As I send my little girl out the door for her first day of school, knowing that it will be an extremely busy school year given all of the many school-related things she’s involved in, I feel myself stepping over a threshold that is the beginning of the end. I realistically expect to actually have a chance to spend time with my daughter a little bit on Sundays and during Christmas break. She’s a very busy girl who is engaged in doing very good things. I’m proud of her and from the sidelines I observe her life like a merry-go-round that keeps zooming past me while I wave at her as she glides by, offering a smile and words of encouragement. By the time this school year ends, she will technically be an adult, and a whole new season of life will officially be upon me as a mother.
I’m not one of those mothers that is heart broken over the prospect of an empty nest. I’ve been raising kids for nearly thirty-five years and it’s been an exhausting and often traumatic endeavor. I like having my kids be adults, able to care for themselves and move forward with their own lives. Still, this is a big step with a lot of change on the horizon. I’ve been the mother of adult children long enough to know that mothering never ends. It’s typical to not hear from my children for a long time, and then they need advice, or love, or encouragement, or money, or a place to live temporarily, and they pop up. I love my children dearly—and their spouses, and those beautiful grandchildren—and I strive to offer them unconditional love always, support and encouragement when needed, and never to enable them. I know they need to have their own journey and work their way through as adults. But as my baby girl is now on the verge of adulthood, I find myself struggling somewhat with the transition. I’ve certainly paid my dues as a mother, and I look forward to a time when I will be free of the complications of being responsible for a minor child. But a mother never stops loving their children, and a mother of adult children knows well enough that you never cease to be concerned and often caught up in challenges when they occur.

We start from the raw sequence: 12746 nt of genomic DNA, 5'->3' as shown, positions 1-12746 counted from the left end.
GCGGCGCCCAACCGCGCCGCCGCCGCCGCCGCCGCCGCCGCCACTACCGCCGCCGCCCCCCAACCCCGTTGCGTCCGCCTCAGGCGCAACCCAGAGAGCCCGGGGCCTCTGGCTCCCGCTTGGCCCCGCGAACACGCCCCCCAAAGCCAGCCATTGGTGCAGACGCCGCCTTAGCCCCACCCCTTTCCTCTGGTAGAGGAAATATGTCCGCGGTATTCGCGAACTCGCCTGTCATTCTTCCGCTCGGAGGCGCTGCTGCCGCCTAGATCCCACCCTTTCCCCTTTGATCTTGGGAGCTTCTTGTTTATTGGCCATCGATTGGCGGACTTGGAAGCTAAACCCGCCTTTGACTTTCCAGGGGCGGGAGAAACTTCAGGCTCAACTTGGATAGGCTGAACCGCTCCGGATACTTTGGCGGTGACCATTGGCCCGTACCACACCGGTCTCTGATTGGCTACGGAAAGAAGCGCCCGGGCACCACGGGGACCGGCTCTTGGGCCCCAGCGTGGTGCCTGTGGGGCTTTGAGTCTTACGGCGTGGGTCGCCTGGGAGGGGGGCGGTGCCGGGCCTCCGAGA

It’s been a crazy, marvelous, exhausting, magnificent, overwhelming, exquisite journey of raising five children and observing them as they need me less and less. That’s the way it’s supposed to be. They start out needing you for everything, and they go forward needing you for nothing (most of the time) and they generally have absolutely no idea how much you’ve given, and loved, and sacrificed for their best interests.
So, here’s to moving forward. Sixty-nine school years down, one to go. And it’s going to be a wild year! But not to worry, with college and a mission in my daughter’s sights, it will still be a good, long while before I can really step out of the active mother role and just sit back in my rocking chair and take it easy. Oh, gosh! What a journey!